Gebhardt said, “We have this concept of — if you drink, you’re an alcoholic, and you’re going to kill someone. That will keep us backward for the rest of this town’s life if we continue to think that way. Because you drink doesn’t mean you’re an alcoholic. Because you drink doesn’t mean you’re not a Christian.”

Wendy Smalley was the last resident to speak for the ordinance in an attempt to explain and reinforce the notion that the DORA would be highly regulated.

Smalley said, “You’re not going to have a salon trying to sneak wine. You’re going to have that salon saying go to Woody’s and get some wine and come back. You’re not going to have that boutique try to sneak margaritas. You’re going to have that boutique say, ‘hey, go down to Elks or Back En Thyme or go to Salty Broads, grab something and come back.’ Not every business has to participate with the alcohol. Trash cans can be provided.”

She further explained, “It’s okay – just because you see somebody drink doesn’t mean you’re going to drink as well. It doesn’t mean you’re going to have a problem with alcohol. If you teach your children how to drink responsibly – that’s a good thing. This is four days a month guys, four days.”

Smalley also pointed out there are limited liquor licenses available, and there are few licenses left in Washington C.H., so the likelihood of businesses moving in to specifically sell alcohol is low.

According to www.ohio.gov, “In Ohio, the Department of Commerce Division of Liquor Control regulates the manufacture, distribution, and retail sales of alcoholic beverages. It also oversees the merchandising of beer, wine, mixed beverages, and spirituous liquor as outlined in Ohio Revised Code.”

Liquor permits in Ohio are issued based on population and each permit has to be renewed annually.

During discussion, council member Kendra Redd-Hernandez spoke on the topic.

“I own Back En Thyme for those of you who don’t know and, in 2018, I applied for a liquor license. Everyone said that it wouldn’t work in a flower shop, and it does. So, I want to say that my best night of business is the shop hop when I have wine tastings. I have never had a person who was drunk or out of control, ever, never,” said Redd-Hernandez.

She further explained, “I want to comment about the whole child thing. I have a 12-year-old. He is very involved in my store. He is very familiar with wine, and I think, a personal preference, is I teach him that this is not okay with wine, and this is. I’m teaching him how to be responsible. He is very clear that he is not allowed wine or beer until he is 21. We’ve had those conversations. To me it is education, and it is exposure. If you make it bad, if you make it illegal, if you make it, ‘oh, shame, shame’ then guess what? The first thing a kid wants to do is the shame, shame, because they’re not supposed to do that. So, my personal take is that this is the best thing we can do right now. It may need to be modified, it may need to be expanded, it may need to be lessened, but if we want our community to be better, we have to allow change, and change sometimes is scary, but we have to do that.”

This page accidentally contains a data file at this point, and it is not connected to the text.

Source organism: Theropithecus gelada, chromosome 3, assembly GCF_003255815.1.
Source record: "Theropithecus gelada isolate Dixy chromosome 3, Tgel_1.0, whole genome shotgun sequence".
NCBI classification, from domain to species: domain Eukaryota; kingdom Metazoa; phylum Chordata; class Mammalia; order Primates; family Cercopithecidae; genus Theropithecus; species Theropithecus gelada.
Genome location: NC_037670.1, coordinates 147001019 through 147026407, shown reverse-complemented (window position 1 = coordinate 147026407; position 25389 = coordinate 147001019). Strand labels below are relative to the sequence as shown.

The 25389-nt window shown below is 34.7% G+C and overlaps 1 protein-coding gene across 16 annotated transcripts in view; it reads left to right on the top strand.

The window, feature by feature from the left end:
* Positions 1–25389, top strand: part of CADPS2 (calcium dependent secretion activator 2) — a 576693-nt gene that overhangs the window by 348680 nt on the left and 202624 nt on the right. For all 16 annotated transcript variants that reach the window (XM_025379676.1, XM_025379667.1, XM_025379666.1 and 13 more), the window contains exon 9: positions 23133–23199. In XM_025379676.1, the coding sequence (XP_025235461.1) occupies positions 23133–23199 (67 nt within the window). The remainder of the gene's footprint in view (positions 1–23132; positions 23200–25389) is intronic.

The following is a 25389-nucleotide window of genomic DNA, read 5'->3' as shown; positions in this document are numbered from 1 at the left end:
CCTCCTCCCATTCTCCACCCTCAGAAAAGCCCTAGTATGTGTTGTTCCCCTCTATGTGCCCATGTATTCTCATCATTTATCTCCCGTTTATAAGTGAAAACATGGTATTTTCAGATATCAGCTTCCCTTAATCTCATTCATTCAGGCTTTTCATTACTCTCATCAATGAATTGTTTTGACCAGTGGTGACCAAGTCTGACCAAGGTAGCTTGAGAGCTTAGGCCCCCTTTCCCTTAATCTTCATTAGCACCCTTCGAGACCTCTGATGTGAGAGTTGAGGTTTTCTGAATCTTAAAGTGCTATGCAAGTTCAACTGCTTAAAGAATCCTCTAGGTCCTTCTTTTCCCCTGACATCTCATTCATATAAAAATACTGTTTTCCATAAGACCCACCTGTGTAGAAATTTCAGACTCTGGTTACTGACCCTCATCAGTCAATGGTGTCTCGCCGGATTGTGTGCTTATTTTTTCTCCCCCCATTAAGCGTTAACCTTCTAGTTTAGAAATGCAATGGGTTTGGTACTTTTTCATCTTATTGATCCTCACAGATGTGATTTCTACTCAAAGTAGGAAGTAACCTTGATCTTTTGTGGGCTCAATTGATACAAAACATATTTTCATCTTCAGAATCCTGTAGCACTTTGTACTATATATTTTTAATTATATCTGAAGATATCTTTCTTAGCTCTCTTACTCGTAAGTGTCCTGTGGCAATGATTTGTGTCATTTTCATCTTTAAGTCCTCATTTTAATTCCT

Council member Steve Shiltz said, “People say ‘Well, we don’t need it. It’s not good for Washington Court House.’ How do we know? We’ve never tried it.”

Council members Shiltz, Redd-Hernandez, Caleb Johnson, Jim Chrisman and Dale Lynch voted in favor of the ordinance. Council members Ted Hawk and Jim Blair voted against the ordinance.

Numerous comments, speeches and viewpoints were shared during the approximate two-hour-long meeting. To hear the different viewpoints in full, visit the “City of Washington Court House, Ohio” YouTube page where videos of the council meetings are uploaded: www.youtube.com/channel/UCRwMxUBn8XIQTjnSvFaGDgA.

Information on the other legislation and topics addressed during the meeting will be shared in a future edition of the Record-Herald.

Council meetings are held the second and fourth Wednesdays of every month at 7:30 p.m. in the council chambers — located on the second floor of the City Administration Building, 105 N. Main St. in Washington C.H.

Washington Court House City Council placed the legislation on first reading by a 5-2 vote.
https://www.recordherald.com/wp-content/uploads/sites/27/2022/06/web1_20220608_193127.jpgWashington Court House City Council placed the legislation on first reading by a 5-2 vote. Photos courtesy of Jennifer Woods

Local resident Jay Smalley speaks at Wednesday’s Washington Court House City Council meeting about the DORA ordinance.
https://www.recordherald.com/wp-content/uploads/sites/27/2022/06/web1_20220608_193703.jpgLocal resident Jay Smalley speaks at Wednesday’s Washington Court House City Council meeting about the DORA ordinance. Photos courtesy of Jennifer Woods
Local residents, council members debate proposal at public hearing

By Jennifer Woods

For the Record-Herald